Plantar Fasciitis Reflexology, Attempts At Nociceptive Projection Mapping

Plantar Fasciitis Reflexology?

Linking Plantar Fasciitis To Nociceptive Research?

plantar fasciitis reflexology, foot massage.

If this article starts to give you a headache, just go get a foot massage. That’s what I did – Tara is a great masseuse!

plantar fasciitis reflexology

See adjacent figure legend (had to move it, because it interfered with the hypotext link).

Plantar fasciitis reflexology just came as a hunch, based on thinking about the pain, and how it can come and go, in an instant. No inflammatory response, this. No way! Not until real damage occurs, late in the progression of the disease.

As a research pathologist, I’m driven to understand disease. I just can’t help it! As a veterinarian, humans are just one more animal species.

My thoughts led to reflexology, in which I have zero training. The reflexology map, at the bottom of this post, suggested that I’m onto something. Just look at the red patch, I added to the map. Pelvic girdle – the bony ring that forms the pelvis.

Then I started to look around in the literature.

Remember, doctors are still injecting cortisone into people’s heels; I call it ‘asleep at the wheel’.

I came across an article on the induction of intense cutaneous (skin) pain, by the use of intraneural microstimulation. But I don’t have an intraneural microstimulator! Bummer!

So I used FitOldDog’s neurostimulator instead. The adjacent figure shows data derived from this sophisticated neurological investigation, of one person’s feet, FitOldDog’s, by one person, FitOldDog – no sample bias, right?

Figure Legend: Photo of Rebecca’s right foot, used to record data from my feet. Remote sensation mapping carried out, using FitOldDog’s neurostimulator (lower left, construction materials, guarded by Scooter; upper left, completed neurostimulator tool). Involved quiet listening to my body – signal was sensation of a link. IMPORTANT NOTE: all linked sensations, except for foot area ‘1,’ were ipsilateral (same side). Area of right foot gently stroked with probe tip, and non-painful link sensation in body, was observed to project from the foot area numbered, to: (1) my left, damaged shoulder, (2) right upper back, (3) right middle back, (4) right lower back, where you get psoas pain, (5) right lower back near tail bone, (6) over right side of tail bone, (7) right hips, region of pyriformis and lateral gluts, (8) same as ‘7’ but deeper, (9) REALLY COMPLICATED, on right pelvic floor, clearly needing detailed mapping – it will take more than a coat hanger, to work this out.

Now, is that real science or junk science? – your call. I call it a start, at least!

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For details of an old, but potentially relevant, article on nociceptive pain induction,  click this link.

Peripheral projections of nociceptive unmyelinated axons in the human peroneal nerve.

Jørum E1Lundberg LETorebjörk HE.

Author information


1. Previous knowledge of the anatomical course of unmyelinated (C) axons along a peripheral nerve has been scarce and has led to the concept of the axons in a constantly interchanging position. 2. Results obtained by microneurography in the peroneal nerve at knee or ankle levels in awake humans demonstrated that the receptive fields of neighbouring C units in the nerve cluster in close vicinity on the skin of the foot or the ankle. These findings indicate that C afferents run closely together throughout large portions of the peripheral nerve. 3. Intraneural microstimulation performed at neural sites where nociceptive C units were recorded induced painful sensations projected to the skin. When the stimulus intensity was increased, there was typically a concentric increase in the area of projected pain, rather than recruitment of several scattered pain projections. This finding further supports the hypothesis of a neighbouring relation of nociceptive C axons within nerve fascicles, implying spatial recruitment of adjacent axons in the nerve with adjacent peripheral projections. 4. A pain locognosia test performed during ischaemic block of impulse conduction in myelinated fibres demonstrated a fairly precise cerebral localization of noxious events on the foot from the input of C afferent fibres alone.”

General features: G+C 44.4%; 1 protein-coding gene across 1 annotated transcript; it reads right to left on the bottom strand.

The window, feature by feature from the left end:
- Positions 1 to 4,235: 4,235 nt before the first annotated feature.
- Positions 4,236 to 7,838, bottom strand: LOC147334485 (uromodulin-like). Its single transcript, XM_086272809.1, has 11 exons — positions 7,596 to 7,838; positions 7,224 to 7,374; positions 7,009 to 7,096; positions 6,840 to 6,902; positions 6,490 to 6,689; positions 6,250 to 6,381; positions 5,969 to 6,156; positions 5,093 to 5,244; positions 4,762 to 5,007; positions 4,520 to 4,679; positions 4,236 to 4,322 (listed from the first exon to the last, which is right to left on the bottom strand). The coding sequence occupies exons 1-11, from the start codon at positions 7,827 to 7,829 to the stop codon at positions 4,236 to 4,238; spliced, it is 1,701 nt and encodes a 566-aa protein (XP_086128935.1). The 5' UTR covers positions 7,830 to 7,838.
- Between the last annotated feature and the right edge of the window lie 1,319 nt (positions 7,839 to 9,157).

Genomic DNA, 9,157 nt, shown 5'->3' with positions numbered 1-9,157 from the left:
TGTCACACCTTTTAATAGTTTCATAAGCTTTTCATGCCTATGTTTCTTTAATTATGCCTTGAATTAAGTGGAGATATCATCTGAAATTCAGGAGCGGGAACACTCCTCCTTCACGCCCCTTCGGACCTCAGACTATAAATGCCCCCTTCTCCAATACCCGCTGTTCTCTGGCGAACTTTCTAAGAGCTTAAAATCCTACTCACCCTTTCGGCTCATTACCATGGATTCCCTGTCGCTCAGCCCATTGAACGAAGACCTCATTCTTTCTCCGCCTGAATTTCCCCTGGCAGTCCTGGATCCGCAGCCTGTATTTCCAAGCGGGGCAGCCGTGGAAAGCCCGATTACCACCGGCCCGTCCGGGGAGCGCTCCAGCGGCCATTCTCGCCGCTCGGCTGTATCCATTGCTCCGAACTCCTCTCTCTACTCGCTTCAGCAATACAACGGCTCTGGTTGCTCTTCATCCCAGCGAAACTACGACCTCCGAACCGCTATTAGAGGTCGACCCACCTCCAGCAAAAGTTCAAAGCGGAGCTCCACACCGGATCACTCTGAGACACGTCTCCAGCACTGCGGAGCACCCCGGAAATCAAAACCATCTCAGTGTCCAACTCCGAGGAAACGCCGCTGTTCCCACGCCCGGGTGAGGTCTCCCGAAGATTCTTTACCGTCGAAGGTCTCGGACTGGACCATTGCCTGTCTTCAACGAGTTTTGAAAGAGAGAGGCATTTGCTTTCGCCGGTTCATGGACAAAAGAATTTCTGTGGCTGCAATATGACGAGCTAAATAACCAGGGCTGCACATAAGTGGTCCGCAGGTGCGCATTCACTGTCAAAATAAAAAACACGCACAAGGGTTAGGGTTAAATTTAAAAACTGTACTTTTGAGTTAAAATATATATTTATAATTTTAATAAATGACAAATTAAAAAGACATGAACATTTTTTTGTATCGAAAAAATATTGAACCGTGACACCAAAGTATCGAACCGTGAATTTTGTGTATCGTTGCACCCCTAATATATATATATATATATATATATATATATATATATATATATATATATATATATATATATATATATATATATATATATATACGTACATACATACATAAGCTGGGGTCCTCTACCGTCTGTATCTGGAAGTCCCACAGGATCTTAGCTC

plantar fasciitis reflexology, fitolddog's research on foot projection.

See the area in red, right where most plantar fasciitis pain occurs. It ‘reflects’ to the hip girdle, and my method, though crude, was consistent.

What does this mean for the plantar fasciitis sufferer?

Look to your pelvic health.

Explore it with Feldenkrais,




or general gyrations.

Be careful!

Remember, everything is linked – the hip bone IS connected to the leg bone

That is what plantar fasciitis is all about.

I’m pretty sure of that!


OH! YES! Please enter your data in the

Plantar Fasciitis Research Survey, at this link!

It’s confidential. Your treatment successes and failures will be added to our growing data base.

All data will be made available, to anyone who wants it.

As of today, we have data from 61 (and climbing), of the estimated 2,000,000 people with plantar fasciitis, in the USA today!

Wishing you happy feet and happy trails.


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Disclaimer: As a veterinarian, I do not provide medical advice for human animals. If you undertake or modify an exercise program, consult your medical advisors before doing so. Undertaking activities pursued by the author does not mean that he endorses your undertaking such activities, which is clearly your decision and responsibility. Be careful and sensible, please.